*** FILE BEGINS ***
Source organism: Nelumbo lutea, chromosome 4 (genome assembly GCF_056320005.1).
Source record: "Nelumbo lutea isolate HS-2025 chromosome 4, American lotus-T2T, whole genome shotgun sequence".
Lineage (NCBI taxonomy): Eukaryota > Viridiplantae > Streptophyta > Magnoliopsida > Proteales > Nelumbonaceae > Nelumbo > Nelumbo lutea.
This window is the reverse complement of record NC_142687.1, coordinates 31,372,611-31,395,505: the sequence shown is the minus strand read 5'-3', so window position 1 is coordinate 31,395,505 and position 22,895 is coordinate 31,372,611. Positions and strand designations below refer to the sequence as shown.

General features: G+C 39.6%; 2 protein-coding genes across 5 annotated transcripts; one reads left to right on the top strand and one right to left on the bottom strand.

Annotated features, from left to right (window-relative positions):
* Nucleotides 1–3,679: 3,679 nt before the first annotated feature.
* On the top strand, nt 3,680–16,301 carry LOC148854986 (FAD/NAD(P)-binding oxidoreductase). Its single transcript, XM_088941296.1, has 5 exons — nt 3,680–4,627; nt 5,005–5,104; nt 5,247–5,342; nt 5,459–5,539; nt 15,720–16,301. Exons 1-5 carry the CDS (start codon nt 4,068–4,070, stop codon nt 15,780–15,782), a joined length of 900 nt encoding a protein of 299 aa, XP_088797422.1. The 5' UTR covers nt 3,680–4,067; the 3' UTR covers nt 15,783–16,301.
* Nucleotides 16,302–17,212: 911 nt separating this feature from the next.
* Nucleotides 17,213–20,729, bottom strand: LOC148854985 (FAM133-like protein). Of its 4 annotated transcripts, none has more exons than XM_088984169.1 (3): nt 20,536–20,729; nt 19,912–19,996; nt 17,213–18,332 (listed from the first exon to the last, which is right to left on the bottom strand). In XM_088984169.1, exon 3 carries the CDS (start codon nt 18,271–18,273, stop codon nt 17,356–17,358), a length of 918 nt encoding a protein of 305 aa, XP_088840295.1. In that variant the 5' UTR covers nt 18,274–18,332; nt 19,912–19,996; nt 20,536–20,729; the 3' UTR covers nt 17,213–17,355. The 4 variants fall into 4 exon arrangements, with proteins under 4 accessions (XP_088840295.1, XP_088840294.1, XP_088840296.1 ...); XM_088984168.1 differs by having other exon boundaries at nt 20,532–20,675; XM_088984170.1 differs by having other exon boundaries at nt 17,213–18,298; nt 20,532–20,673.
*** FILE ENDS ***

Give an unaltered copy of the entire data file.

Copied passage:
Source organism: Nelumbo lutea, chromosome 4 (genome assembly GCF_056320005.1).
Source record: "Nelumbo lutea isolate HS-2025 chromosome 4, American lotus-T2T, whole genome shotgun sequence".
Lineage (NCBI taxonomy): Eukaryota > Viridiplantae > Streptophyta > Magnoliopsida > Proteales > Nelumbonaceae > Nelumbo > Nelumbo lutea.
This window is the reverse complement of record NC_142687.1, coordinates 31,372,611-31,395,505: the sequence shown is the minus strand read 5'-3', so window position 1 is coordinate 31,395,505 and position 22,895 is coordinate 31,372,611. Positions and strand designations below refer to the sequence as shown.

General features: G+C 39.6%; 2 protein-coding genes across 5 annotated transcripts; one reads left to right on the top strand and one right to left on the bottom strand.

Annotated features, from left to right (window-relative positions):
* Nucleotides 1–3,679: 3,679 nt before the first annotated feature.
* On the top strand, nt 3,680–16,301 carry LOC148854986 (FAD/NAD(P)-binding oxidoreductase). Its single transcript, XM_088941296.1, has 5 exons — nt 3,680–4,627; nt 5,005–5,104; nt 5,247–5,342; nt 5,459–5,539; nt 15,720–16,301. Exons 1-5 carry the CDS (start codon nt 4,068–4,070, stop codon nt 15,780–15,782), a joined length of 900 nt encoding a protein of 299 aa, XP_088797422.1. The 5' UTR covers nt 3,680–4,067; the 3' UTR covers nt 15,783–16,301.
* Nucleotides 16,302–17,212: 911 nt separating this feature from the next.
* Nucleotides 17,213–20,729, bottom strand: LOC148854985 (FAM133-like protein). Of its 4 annotated transcripts, none has more exons than XM_088984169.1 (3): nt 20,536–20,729; nt 19,912–19,996; nt 17,213–18,332 (listed from the first exon to the last, which is right to left on the bottom strand). In XM_088984169.1, exon 3 carries the CDS (start codon nt 18,271–18,273, stop codon nt 17,356–17,358), a length of 918 nt encoding a protein of 305 aa, XP_088840295.1. In that variant the 5' UTR covers nt 18,274–18,332; nt 19,912–19,996; nt 20,536–20,729; the 3' UTR covers nt 17,213–17,355. The 4 variants fall into 4 exon arrangements, with proteins under 4 accessions (XP_088840295.1, XP_088840294.1, XP_088840296.1 ...); XM_088984168.1 differs by having other exon boundaries at nt 20,532–20,675; XM_088984170.1 differs by having other exon boundaries at nt 17,213–18,298; nt 20,532–20,673.